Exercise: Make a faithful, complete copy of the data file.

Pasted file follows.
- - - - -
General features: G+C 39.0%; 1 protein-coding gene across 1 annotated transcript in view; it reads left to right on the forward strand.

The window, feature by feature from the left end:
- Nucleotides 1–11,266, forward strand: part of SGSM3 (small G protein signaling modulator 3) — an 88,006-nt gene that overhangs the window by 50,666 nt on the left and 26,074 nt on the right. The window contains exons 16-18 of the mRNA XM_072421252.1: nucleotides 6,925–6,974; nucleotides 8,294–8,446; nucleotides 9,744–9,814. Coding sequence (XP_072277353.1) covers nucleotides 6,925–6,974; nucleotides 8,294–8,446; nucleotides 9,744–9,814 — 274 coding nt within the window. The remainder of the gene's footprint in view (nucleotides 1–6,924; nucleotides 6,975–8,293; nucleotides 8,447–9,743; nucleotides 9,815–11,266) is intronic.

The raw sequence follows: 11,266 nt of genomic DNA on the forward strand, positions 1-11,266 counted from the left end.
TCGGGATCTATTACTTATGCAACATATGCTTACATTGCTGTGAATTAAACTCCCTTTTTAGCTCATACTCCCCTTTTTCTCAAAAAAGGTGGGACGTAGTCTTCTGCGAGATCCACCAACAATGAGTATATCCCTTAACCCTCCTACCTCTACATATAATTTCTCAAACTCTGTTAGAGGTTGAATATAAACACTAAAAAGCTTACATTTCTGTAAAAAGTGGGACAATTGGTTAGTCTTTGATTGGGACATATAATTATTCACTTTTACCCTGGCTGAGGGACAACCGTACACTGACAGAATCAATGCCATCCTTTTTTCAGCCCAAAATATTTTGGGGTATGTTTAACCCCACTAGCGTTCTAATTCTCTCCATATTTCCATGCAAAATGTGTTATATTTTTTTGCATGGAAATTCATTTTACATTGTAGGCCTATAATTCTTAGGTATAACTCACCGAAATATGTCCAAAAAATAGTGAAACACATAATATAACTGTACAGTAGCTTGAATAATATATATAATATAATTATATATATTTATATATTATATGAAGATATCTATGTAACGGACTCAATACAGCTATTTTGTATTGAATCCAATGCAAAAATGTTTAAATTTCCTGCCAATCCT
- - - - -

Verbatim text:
General features: G+C 39.0%; 1 protein-coding gene across 1 annotated transcript in view; it reads left to right on the forward strand.

The window, feature by feature from the left end:
- Nucleotides 1–11,266, forward strand: part of SGSM3 (small G protein signaling modulator 3) — an 88,006-nt gene that overhangs the window by 50,666 nt on the left and 26,074 nt on the right. The window contains exons 16-18 of the mRNA XM_072421252.1: nucleotides 6,925–6,974; nucleotides 8,294–8,446; nucleotides 9,744–9,814. Coding sequence (XP_072277353.1) covers nucleotides 6,925–6,974; nucleotides 8,294–8,446; nucleotides 9,744–9,814 — 274 coding nt within the window. The remainder of the gene's footprint in view (nucleotides 1–6,924; nucleotides 6,975–8,293; nucleotides 8,447–9,743; nucleotides 9,815–11,266) is intronic.

The raw sequence follows: 11,266 nt of genomic DNA on the forward strand, positions 1-11,266 counted from the left end.
TCGGGATCTATTACTTATGCAACATATGCTTACATTGCTGTGAATTAAACTCCCTTTTTAGCTCATACTCCCCTTTTTCTCAAAAAAGGTGGGACGTAGTCTTCTGCGAGATCCACCAACAATGAGTATATCCCTTAACCCTCCTACCTCTACATATAATTTCTCAAACTCTGTTAGAGGTTGAATATAAACACTAAAAAGCTTACATTTCTGTAAAAAGTGGGACAATTGGTTAGTCTTTGATTGGGACATATAATTATTCACTTTTACCCTGGCTGAGGGACAACCGTACACTGACAGAATCAATGCCATCCTTTTTTCAGCCCAAAATATTTTGGGGTATGTTTAACCCCACTAGCGTTCTAATTCTCTCCATATTTCCATGCAAAATGTGTTATATTTTTTTGCATGGAAATTCATTTTACATTGTAGGCCTATAATTCTTAGGTATAACTCACCGAAATATGTCCAAAAAATAGTGAAACACATAATATAACTGTACAGTAGCTTGAATAATATATATAATATAATTATATATATTTATATATTATATGAAGATATCTATGTAACGGACTCAATACAGCTATTTTGTATTGAATCCAATGCAAAAATGTTTAAATTTCCTGCCAATCCT